Global Migration Group releases new book on youth and migration

Migration and Youth: Challenges and Opportunities offers unprecedented overview of how youth are affected by migration and agenda to achieve triple win.

Press release | 17 December 2014
GENEVA/NEW YORK/PARIS (ILO News) -- The Global Migration Group released – on the occasion of International Migrants Day – its new book Migration and Youth: Challenges and Opportunities.

Two years in the making, the book presents cutting edge knowledge, lessons learned, good practices and innovative policy from a score of United Nations agencies, other international organizations, academic experts, civil society and youth leaders.

The key innovative message of the publication is that, with the right policies in place, youth migration can be transformed from a challenge into an opportunity and achieve a triple-win, benefiting young migrants, the countries they depart from and their countries of destination.

The GMG report offers a first-time ever comprehensive overview of the many facets of youth migration. It explores the contexts of rural marginalization and environmental degradation from where many young migrants originate -- to the challenges they face in realising their rights, accessing decent work, and social protection in destination countries. Covering human rights, employment, gender, health, education and participation, the report offers an action-oriented contribution to the global migration policy debate and the post-2015 UN Development Agenda.

The book’s analysis is both critical and timely as demographic and structural changes result in aging populations and declining workforces in many countries. It provides a full agenda of policy and practical responses on a range of issues facing governments and societies.

UN Secretary General Ban Ki-Moon commended the GMG report for its “practical focus on how to transform youth migration from a challenge to an opportunity” adding, “Together, we can empower today’s youth – tomorrow’s students, workers, entrepreneurs, parents and leaders – to achieve their full human potential in a more peaceful, equitable, inclusive and sustainable world.”

The innovative product of international collaboration on migration, the book is produced by the Global Migration Group (GMG), an inter-agency group of 17 United Nations agencies and the International Organization for Migration (IOM), striving for more coherent, comprehensive and coordinated approaches on international migration.

Salient points from the report

Why adolescents and youth?
The report focuses on migrant adolescents and youth because they represent a specific category of migrants whose unique needs, rights and challenges are not addressed in today's migration policy. Young people between 15 and 24 years of age represent over 12 per cent of the 232 million international migrants (people living in a country other than where they were born) and a large share of current migration flows.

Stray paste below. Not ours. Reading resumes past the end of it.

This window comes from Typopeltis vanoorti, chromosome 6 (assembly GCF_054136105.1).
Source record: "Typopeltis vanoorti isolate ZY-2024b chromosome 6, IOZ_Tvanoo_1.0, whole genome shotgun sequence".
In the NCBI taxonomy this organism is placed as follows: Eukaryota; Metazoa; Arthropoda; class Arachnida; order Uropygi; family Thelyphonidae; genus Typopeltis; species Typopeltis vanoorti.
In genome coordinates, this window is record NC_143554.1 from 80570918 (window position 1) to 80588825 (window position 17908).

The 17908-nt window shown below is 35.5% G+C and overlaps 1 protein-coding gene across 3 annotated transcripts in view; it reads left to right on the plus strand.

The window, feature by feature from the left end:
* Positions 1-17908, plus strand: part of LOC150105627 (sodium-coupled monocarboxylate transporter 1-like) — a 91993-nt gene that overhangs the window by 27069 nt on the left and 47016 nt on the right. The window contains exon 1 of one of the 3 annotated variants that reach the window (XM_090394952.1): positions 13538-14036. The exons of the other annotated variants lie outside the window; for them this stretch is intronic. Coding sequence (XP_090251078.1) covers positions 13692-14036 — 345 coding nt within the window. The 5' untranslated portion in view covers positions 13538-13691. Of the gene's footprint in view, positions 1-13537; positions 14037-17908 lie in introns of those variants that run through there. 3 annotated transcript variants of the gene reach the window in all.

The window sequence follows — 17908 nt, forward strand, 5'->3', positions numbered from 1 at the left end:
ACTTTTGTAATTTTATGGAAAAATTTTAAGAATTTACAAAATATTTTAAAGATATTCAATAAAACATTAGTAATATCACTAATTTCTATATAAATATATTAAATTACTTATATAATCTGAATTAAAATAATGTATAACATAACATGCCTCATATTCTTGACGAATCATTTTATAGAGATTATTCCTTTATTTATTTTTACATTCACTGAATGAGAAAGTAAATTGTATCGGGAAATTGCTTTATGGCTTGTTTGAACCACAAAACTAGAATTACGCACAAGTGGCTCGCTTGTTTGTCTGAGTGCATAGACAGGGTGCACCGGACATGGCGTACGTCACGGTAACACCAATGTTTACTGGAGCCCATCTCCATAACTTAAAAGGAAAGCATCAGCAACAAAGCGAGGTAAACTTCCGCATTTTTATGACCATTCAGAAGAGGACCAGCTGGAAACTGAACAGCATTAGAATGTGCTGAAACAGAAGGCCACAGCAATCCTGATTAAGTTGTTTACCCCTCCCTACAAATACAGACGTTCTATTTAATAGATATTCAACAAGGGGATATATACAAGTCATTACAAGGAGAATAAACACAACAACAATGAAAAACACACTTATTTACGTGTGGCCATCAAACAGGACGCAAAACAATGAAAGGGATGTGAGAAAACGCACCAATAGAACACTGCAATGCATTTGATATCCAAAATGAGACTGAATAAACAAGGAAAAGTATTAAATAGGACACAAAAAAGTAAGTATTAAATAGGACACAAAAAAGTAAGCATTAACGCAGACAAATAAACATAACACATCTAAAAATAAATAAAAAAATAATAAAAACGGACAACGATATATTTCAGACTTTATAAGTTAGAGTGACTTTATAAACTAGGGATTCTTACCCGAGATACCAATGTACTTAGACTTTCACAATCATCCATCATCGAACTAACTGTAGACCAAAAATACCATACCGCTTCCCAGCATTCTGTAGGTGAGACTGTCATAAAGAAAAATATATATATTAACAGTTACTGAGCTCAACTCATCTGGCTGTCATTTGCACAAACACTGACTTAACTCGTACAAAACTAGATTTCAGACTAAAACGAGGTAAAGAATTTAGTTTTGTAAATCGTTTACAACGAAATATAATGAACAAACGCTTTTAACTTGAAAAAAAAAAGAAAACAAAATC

Opportunities for adolescent and youth migrants
The publication confirms that adolescent and youth migrants are resourceful, resilient, adaptable to new environments and many have skills and qualifications for working with new technologies. Migration represents an important step for young people toward achieving a sustainable life for themselves and their families. In host communities, equality of treatment and opportunity allows migrants to contribute as productive members of communities, as workers, students, entrepreneurs, artists, and consumers. For young women, migration can also be a socially empowering experience.

Needs and risks facing adolescent and youth migrants
Young migrants, who are more vulnerable given their age and stage of life, experience isolation, exclusion, discrimination and insecurity. They often lose their social networks and end up without parental guidance and care. Young people are particularly affected by xenophobia and discrimination. Those in irregular situations are especially at risk of exploitation, trafficking, exclusion, detention and deportation. Girl migrants are vulnerable to severe human rights violations such as child marriage, sexual exploitation, violence and unpaid labour.

Youth, migration and the development agenda
GMG agencies recognize that migration is not a panacea for achieving development, nor can promoting migration substitute for appropriate public policies on development or on governing migration. GMG members agree that the migration experience can be beneficial to adolescents and youth if – and only if – migration policies are anchored in a system that protects young migrants’ human and labour rights.

Facts, figures and trends